I wrote the goals specifications of this type of drug discovery approach in Part 1, as an activity that might be carried out by artificially intelligence-based agents, assuming that the researchers that set these agents loose on a problem, do so starting out with a much more modest foundational understanding of the underlying disease in question itself, and certainly at a molecular level. Here, in the case of CML they started out with a clear road map and with a great deal of relevant information that could go into shaping the initial starting form for any search algorithm that might be pursued. This tremendously limited the search range that would have to be considered in finding possible drugs for testing.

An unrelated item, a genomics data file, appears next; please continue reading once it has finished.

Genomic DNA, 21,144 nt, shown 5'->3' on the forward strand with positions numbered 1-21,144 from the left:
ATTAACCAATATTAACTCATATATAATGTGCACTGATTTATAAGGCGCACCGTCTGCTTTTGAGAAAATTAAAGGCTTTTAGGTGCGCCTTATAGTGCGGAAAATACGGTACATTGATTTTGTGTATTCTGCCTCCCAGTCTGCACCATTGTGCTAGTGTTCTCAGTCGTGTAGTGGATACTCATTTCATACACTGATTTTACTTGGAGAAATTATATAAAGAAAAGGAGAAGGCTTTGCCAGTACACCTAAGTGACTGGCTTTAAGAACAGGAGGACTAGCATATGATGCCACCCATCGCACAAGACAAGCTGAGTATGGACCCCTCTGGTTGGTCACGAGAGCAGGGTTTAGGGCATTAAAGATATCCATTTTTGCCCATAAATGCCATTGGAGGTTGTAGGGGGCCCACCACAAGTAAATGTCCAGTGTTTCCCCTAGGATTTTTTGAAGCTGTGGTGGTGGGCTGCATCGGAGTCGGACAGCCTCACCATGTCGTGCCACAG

Think of this as a Type 1 drug discovery and development problem. Now consider a disease that is known and understood for its symptoms and severity and for its mortality and morbidity demographics. And assume that along with knowing its overt overall symptoms, physicians also know a significant amount about the laboratory test findings that would be associated with it, such as blood chemistry abnormalities that might consequentially arise from it. But little if anything is known of its underlying biology and certainly at a chemical and a molecular level, beyond what might be inferred from higher organizational level tests and observations – for its impact on specific organs and organ systems and on the complete person. This is where much or even all of the research and discovery requirements listed in Part 1 for addressing this challenge in its most general terms, enters this narrative and as a matter of necessity. And I refer to these drug discovery problems as Type 2 challenges.